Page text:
Sinead O’Connor ‘found safe’ after going missing in Chicago

Alarm raised after singer failed to return from bike ride in Wilmette suburb of city

Sinead O’Connor  on stage at the Roundhouse, London, UK, in August  2014. File photograph: Christie Goodwin/Redferns via Getty Images

Sinead O’Connor on stage at the Roundhouse, London, UK, in August 2014. File photograph: Christie Goodwin/Redferns via Getty Images

 

Police in the Chicago suburb of Wilmette have located singer Sinead O’Connor.

A police spokesman said: “She was found safe and is no longer listed as missing or in danger.”

Earlier, they said they are “seeking to check the well-being” of the singer who they said had been missing since early on Sunday.

O’Connor (49), reportedly left the Wilmette area for a bicycle ride at 6.00am local time on Sunday and has not returned, the police said in a statement.

A caller expressed concern for her well-being.

Wilmette Police Chief Brian King said O’Connor was last seen riding a Raleigh motorised bicycle with a pink basket, and that she was last seen wearing a black parka, black leather pants and a sweatshirt with “Ireland” on the back.

Last November, the singer received medical treatment after a message about her taking a drug overdose was posted on her Facebook page.

The Chicago Tribune quoted an unnamed source as saying O’Connor has been living in Wilmette since at February. She performed in a David Bowie concert in the Chicago area on March 4th.

Earlier this month, comedian Arsenio Hall filed a $5 million defamation lawsuit against O’Connor for comments she made on Facebook about him and rock star Prince, whose death on April 21st prompted speculation about an overdose.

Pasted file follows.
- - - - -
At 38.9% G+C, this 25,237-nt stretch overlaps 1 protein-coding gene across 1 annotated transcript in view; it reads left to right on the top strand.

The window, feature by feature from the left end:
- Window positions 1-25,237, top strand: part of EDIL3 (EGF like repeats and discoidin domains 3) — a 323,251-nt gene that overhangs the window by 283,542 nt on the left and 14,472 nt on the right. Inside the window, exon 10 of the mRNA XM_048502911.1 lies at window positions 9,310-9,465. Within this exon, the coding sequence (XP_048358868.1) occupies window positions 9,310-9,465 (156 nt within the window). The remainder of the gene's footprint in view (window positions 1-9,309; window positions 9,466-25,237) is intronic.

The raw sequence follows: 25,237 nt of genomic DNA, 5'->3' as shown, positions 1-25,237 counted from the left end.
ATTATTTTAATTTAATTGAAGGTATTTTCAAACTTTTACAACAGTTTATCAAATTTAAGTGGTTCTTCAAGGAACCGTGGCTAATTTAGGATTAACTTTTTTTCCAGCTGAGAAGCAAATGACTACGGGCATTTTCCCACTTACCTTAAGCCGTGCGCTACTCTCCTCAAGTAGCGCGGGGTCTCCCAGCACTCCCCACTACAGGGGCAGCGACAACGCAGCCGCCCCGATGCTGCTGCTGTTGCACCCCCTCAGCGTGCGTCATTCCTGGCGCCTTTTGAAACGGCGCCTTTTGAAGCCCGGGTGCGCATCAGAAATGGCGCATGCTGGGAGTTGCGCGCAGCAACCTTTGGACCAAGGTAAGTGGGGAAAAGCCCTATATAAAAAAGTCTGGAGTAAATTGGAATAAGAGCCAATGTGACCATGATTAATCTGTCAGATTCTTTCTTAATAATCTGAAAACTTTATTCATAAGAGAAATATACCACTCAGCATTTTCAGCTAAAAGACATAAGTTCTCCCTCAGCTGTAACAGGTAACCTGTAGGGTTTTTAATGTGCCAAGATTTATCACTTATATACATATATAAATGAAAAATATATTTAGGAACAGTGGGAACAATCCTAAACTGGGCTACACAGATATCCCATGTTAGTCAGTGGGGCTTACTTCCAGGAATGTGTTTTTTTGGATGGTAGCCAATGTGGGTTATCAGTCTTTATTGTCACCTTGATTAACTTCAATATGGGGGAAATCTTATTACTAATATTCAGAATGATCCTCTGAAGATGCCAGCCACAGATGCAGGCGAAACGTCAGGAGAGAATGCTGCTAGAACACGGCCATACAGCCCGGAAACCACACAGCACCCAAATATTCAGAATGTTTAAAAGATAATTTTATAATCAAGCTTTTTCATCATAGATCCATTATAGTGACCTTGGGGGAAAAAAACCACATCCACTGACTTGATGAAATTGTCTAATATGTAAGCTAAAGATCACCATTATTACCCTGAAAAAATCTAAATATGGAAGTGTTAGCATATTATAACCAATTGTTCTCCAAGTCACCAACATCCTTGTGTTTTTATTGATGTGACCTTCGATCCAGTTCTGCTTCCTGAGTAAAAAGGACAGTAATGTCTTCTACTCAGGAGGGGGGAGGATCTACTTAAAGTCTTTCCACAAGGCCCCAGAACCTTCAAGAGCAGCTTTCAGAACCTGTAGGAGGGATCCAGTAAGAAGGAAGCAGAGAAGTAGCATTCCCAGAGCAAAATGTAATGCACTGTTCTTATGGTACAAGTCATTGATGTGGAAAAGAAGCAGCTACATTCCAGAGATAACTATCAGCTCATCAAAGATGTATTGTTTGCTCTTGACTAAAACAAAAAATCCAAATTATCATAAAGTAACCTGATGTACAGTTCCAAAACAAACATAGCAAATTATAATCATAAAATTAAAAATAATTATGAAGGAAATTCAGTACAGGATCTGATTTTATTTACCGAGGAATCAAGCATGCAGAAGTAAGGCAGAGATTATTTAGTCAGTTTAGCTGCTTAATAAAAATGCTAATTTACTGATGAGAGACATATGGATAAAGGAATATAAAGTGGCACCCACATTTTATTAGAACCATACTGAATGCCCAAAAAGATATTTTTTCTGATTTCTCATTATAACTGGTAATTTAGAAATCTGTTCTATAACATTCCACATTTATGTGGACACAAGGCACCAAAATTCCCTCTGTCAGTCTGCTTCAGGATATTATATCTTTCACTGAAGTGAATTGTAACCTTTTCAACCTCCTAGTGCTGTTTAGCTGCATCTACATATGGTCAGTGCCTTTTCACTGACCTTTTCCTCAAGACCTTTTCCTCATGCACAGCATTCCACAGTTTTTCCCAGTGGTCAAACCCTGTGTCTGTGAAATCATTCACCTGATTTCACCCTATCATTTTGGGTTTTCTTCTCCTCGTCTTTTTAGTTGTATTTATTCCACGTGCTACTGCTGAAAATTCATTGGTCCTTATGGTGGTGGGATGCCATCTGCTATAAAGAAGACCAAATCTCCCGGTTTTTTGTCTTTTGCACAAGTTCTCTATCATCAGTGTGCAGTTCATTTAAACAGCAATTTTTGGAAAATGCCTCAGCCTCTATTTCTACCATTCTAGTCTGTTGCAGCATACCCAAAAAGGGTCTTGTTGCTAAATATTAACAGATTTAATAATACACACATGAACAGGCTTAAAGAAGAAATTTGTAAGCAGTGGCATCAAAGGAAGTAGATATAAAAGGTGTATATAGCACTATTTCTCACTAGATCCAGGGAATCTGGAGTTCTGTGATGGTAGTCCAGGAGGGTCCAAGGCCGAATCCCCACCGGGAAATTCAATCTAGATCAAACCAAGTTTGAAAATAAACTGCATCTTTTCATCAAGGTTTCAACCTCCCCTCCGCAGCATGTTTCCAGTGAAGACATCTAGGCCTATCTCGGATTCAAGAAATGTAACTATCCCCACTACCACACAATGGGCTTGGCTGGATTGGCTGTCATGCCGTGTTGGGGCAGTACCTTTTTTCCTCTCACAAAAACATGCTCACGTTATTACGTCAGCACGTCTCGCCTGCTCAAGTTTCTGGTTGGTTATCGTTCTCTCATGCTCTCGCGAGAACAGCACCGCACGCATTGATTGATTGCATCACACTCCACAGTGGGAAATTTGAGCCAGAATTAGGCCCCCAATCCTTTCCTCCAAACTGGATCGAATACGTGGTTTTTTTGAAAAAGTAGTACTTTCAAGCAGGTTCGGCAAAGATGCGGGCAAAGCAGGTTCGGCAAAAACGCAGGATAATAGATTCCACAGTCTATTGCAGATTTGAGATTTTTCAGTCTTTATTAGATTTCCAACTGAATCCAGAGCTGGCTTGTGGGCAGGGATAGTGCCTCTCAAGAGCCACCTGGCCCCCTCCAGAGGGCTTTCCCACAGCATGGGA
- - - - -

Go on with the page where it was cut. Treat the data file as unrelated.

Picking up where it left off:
O’Connor’s biggest hit was her 1990 version of the Prince song Nothing Compares 2 U.

In November, she posted a message on Facebook saying she had taken an overdose at a hotel somewhere in Ireland. Gardaí later said she had been found safe.

The following month, O’Connor posted on Facebook that she had been detained in a hospital for mental health evaluation.

Her rendition of Nothing Compares 2 U topped charts from Europe to Australia, and earned O’Connor multiple Grammy Award nominations.

In 1991, O’Connor was named artist of the year by Rolling Stone. But her blunt-spoken manner often drew criticism, especially in the United States. In 1990, some US radio stations refused to play her music after she banned the Star-Spangled Banner from her show in New Jersey.

An outspoken critic of the Catholic Church over the way it handled sexual abuse by clergy, she drew intense criticism in 1992 when she ripped up a picture of Pope John Paul II on Saturday Night Live.

Over the years O’Connor has voiced support for other young female performers facing intense public scrutiny, including Britney Spears and Miley Cyrus.

O’Connor, who was diagnosed with bipolar disorder more than a decade ago, has spoken of her mental health problems. She told Oprah Winfrey in 2007 that before her diagnosis she had struggled with thoughts of suicide and overwhelming fear.

She said at the time that medication had helped her find more balance, but “it’s a work in progress”.

In 2012, O’Connor cancelled a planned tour, saying her doctor had told her to rest after a “very serious breakdown”. O’Connor, who has been married four times and has four children, signed a deal in 2014 to write a memoir.